How to Prepare for Anterior Cervical Fusion Surgery

How to Prepare for Anterior Cervical Fusion Surgery

September 26th, 2014

 When something goes wrong in the cervical region of the spine, it is often the result of a herniated disc compressing a cervical nerve as it exits the spinal canal. The symptom that is often most noticeable is severe arm pain, but some patients also complain of numbness and tingling in their fingers. A patient scheduled for the decompression and fusion operation to fix this issue may be wondering how to prepare for anterior cervical fusion surgery.

 
Possible risks for this procedure are rare, but can include damage to the spinal cord or esophagus, failure for fusion to properly heal, nerve root damage, bleeding and infection. Rather than focusing on these possible complications, though, patients are encouraged to do what they can to proactively learn how to prepare for anterior cervical fusion surgery. There are several important steps you can take.
 
How to Prepare for Anterior Cervical Fusion Surgery with Decompression
 
1. Maintain a healthy lifestyle. The stronger and healthier your body is in general, the better chance you have at a successful surgery and a quick recovery. This point may seem obvious, but it is one that many patients dismiss as trivial when in reality, it is one of the most important things you can do for yourself as your decompression and fusion surgery approaches.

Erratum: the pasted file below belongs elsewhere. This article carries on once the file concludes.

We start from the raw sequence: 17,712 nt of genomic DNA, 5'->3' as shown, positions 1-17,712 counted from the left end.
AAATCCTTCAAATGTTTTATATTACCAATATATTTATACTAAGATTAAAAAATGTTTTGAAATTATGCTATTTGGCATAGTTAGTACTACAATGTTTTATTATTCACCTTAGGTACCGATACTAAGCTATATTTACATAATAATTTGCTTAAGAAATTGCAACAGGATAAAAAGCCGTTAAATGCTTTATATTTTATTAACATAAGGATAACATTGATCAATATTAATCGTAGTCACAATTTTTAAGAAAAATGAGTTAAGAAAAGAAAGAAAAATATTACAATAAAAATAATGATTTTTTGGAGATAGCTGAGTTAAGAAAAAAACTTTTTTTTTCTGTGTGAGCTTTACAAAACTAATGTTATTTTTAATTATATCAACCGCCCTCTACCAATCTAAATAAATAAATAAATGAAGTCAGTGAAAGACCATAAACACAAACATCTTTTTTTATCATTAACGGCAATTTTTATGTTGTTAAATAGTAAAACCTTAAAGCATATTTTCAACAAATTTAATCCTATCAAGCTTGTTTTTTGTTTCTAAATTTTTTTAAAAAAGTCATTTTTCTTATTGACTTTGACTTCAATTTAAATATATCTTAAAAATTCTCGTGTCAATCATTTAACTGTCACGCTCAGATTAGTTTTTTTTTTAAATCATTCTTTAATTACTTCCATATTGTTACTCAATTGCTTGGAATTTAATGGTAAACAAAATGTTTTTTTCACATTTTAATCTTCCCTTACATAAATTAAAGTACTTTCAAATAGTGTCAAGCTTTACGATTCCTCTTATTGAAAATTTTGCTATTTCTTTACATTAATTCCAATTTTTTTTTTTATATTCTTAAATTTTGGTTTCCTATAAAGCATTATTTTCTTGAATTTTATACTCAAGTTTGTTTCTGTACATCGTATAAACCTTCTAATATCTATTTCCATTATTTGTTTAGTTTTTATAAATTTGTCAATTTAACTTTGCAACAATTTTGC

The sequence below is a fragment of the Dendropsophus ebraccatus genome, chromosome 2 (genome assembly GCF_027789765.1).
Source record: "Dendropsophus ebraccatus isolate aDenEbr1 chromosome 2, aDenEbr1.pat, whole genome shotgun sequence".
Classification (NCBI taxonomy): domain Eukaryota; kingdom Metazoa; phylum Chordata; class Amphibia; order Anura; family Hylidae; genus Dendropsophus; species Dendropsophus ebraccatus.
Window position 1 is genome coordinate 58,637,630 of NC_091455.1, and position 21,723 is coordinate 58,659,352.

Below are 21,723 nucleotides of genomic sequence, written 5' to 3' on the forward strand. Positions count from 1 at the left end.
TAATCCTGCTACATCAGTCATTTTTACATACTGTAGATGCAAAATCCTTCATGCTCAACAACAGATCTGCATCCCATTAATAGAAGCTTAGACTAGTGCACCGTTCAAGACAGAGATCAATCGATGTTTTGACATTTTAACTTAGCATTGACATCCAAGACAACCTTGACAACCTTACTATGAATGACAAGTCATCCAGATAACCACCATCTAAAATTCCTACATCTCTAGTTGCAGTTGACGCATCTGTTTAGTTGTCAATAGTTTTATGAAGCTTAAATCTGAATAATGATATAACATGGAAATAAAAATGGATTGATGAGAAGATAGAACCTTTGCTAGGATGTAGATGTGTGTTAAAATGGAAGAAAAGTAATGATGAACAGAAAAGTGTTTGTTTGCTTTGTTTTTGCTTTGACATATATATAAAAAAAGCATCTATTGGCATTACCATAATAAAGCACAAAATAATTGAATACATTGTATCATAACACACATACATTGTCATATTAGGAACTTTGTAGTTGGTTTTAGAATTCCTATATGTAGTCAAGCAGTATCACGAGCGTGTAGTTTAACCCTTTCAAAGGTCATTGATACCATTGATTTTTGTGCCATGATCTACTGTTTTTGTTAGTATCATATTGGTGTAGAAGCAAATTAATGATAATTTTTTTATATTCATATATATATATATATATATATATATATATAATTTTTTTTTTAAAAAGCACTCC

2. Quit smoking. This is always recommended simply because it is harmful to your health in general. But specifically as it relates to how to prepare for anterior cervical fusion surgery, quitting smoking can contribute positively to the body’s ability to heal. Many patients don’t know that smoking independently increases the likelihood that you’ll suffer from chronic back pain at some point. Do yourself a favor and give up the habit now.
 
3. Prepare for your recovery process. Patients are usually able to walk immediately after a anterior cervical decompression and fusion surgery and often go home the next day. If a longer stay is necessary, it is not often longer than two days. Your physician will provide you with instructions for how to manage the rest of your recovery from home, but it is always recommended that patients arrange to have some help around the house for the first several weeks.
 
For more information about anterior cervical decompression and fusion procedures, contact Rothman Institute today.
 

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